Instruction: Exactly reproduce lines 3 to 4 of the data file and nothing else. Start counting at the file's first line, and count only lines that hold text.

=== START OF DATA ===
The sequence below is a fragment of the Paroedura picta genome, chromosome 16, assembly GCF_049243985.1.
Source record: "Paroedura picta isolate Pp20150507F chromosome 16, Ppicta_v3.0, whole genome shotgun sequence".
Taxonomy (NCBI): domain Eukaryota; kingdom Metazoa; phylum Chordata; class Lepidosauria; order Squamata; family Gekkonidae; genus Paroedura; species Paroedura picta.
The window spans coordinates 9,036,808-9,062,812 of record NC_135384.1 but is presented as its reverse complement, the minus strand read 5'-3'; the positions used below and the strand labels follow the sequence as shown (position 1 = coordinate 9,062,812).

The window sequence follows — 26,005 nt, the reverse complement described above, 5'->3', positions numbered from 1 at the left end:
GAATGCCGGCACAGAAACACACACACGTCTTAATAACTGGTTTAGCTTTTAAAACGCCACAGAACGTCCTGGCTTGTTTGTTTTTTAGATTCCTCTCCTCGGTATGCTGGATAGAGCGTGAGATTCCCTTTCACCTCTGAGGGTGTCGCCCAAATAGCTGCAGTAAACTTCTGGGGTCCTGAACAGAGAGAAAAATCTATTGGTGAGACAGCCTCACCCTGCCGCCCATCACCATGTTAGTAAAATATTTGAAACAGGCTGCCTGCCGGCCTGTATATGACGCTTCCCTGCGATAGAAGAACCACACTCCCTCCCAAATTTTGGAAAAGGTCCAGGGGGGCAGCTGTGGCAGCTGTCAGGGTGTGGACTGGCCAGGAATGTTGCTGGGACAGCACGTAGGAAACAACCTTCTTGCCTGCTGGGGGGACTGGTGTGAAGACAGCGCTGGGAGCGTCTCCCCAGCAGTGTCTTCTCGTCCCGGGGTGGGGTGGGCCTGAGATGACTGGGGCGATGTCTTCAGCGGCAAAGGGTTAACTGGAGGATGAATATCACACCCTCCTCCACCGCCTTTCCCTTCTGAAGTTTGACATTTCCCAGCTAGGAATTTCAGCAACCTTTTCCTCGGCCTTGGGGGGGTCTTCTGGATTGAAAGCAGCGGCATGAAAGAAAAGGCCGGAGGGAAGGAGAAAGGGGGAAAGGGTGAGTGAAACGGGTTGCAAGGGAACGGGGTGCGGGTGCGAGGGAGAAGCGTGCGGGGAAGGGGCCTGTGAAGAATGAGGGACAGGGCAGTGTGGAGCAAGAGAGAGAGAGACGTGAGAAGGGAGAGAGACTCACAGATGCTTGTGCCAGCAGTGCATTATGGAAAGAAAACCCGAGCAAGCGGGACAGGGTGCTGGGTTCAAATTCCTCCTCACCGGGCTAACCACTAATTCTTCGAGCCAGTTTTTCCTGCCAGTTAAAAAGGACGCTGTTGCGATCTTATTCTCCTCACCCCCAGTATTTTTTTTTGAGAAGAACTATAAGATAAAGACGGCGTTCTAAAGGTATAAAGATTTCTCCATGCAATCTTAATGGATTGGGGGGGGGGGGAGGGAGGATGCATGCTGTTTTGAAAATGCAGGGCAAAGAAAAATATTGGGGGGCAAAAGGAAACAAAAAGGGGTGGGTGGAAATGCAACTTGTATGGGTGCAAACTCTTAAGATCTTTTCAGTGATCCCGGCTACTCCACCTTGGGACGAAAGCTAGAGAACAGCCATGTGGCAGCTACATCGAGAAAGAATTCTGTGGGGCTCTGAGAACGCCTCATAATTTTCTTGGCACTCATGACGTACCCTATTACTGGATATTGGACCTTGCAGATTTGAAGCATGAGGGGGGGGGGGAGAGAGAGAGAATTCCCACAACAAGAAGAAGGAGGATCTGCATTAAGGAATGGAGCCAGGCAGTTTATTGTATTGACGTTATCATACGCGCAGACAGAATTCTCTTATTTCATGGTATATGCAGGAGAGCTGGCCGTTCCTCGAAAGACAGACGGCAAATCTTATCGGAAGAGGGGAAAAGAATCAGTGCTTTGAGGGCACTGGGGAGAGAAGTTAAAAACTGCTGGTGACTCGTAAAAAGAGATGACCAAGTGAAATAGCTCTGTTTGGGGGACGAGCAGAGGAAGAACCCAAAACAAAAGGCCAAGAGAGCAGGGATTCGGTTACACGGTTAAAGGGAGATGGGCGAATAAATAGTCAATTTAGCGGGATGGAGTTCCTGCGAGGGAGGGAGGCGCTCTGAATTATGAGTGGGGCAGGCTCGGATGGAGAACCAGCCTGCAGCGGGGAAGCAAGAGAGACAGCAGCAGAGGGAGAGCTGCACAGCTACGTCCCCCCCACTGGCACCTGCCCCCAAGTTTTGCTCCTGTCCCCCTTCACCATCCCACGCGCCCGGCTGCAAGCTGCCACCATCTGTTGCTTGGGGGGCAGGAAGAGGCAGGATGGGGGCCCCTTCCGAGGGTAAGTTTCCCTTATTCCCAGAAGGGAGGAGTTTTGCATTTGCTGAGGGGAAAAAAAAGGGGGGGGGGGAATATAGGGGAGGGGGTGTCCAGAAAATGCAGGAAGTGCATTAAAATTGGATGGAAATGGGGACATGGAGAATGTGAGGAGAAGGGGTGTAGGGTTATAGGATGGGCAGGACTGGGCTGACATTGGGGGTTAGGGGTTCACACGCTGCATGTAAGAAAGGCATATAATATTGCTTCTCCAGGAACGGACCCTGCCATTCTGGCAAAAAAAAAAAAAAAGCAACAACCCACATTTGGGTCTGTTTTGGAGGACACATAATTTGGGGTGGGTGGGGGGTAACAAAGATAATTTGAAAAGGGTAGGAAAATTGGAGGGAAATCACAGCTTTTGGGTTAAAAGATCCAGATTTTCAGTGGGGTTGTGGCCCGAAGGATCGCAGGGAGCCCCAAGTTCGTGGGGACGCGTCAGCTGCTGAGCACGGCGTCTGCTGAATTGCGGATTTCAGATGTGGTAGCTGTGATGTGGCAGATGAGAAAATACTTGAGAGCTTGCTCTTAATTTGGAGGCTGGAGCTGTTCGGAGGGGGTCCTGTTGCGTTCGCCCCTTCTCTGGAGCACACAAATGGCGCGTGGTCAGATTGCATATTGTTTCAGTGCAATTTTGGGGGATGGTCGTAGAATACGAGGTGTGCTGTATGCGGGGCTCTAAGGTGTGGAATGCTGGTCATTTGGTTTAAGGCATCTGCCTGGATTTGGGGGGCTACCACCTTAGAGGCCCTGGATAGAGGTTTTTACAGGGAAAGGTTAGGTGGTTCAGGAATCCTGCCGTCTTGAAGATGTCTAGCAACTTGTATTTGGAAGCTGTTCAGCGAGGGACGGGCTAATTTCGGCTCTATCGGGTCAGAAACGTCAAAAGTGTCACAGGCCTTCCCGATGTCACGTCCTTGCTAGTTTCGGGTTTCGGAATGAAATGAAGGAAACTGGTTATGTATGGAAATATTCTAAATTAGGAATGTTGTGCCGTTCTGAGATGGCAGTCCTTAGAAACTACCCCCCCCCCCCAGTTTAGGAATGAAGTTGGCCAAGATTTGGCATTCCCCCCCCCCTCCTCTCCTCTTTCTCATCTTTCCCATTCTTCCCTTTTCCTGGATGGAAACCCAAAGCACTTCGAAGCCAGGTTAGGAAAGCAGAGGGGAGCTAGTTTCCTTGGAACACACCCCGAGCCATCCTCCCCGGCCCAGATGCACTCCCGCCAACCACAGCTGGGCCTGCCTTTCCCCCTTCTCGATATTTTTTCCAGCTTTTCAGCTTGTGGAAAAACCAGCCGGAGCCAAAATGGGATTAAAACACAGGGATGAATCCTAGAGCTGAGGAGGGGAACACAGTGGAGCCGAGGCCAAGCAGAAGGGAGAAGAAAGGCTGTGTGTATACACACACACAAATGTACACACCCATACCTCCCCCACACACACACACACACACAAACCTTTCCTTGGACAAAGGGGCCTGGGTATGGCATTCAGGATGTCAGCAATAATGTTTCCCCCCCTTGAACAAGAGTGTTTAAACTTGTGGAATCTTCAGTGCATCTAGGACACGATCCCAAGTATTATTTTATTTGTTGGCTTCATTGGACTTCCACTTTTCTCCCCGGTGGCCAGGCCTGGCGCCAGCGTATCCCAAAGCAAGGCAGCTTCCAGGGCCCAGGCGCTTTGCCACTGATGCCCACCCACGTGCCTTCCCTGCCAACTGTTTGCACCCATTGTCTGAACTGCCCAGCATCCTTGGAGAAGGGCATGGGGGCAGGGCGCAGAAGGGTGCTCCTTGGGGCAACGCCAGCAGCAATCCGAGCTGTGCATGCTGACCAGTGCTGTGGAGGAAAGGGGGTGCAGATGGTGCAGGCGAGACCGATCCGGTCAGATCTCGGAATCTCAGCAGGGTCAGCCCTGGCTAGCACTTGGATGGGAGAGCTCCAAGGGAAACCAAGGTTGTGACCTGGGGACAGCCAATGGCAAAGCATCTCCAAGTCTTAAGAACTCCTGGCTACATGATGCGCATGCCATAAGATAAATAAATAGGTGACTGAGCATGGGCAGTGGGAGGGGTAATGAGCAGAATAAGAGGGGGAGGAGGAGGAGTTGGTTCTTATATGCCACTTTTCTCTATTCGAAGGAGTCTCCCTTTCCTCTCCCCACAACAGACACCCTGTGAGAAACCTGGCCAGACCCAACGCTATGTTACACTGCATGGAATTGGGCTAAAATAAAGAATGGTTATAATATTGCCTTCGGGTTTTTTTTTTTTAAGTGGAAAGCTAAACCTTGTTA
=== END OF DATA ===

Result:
Taxonomy (NCBI): domain Eukaryota; kingdom Metazoa; phylum Chordata; class Lepidosauria; order Squamata; family Gekkonidae; genus Paroedura; species Paroedura picta.
The window spans coordinates 9,036,808-9,062,812 of record NC_135384.1 but is presented as its reverse complement, the minus strand read 5'-3'; the positions used below and the strand labels follow the sequence as shown (position 1 = coordinate 9,062,812).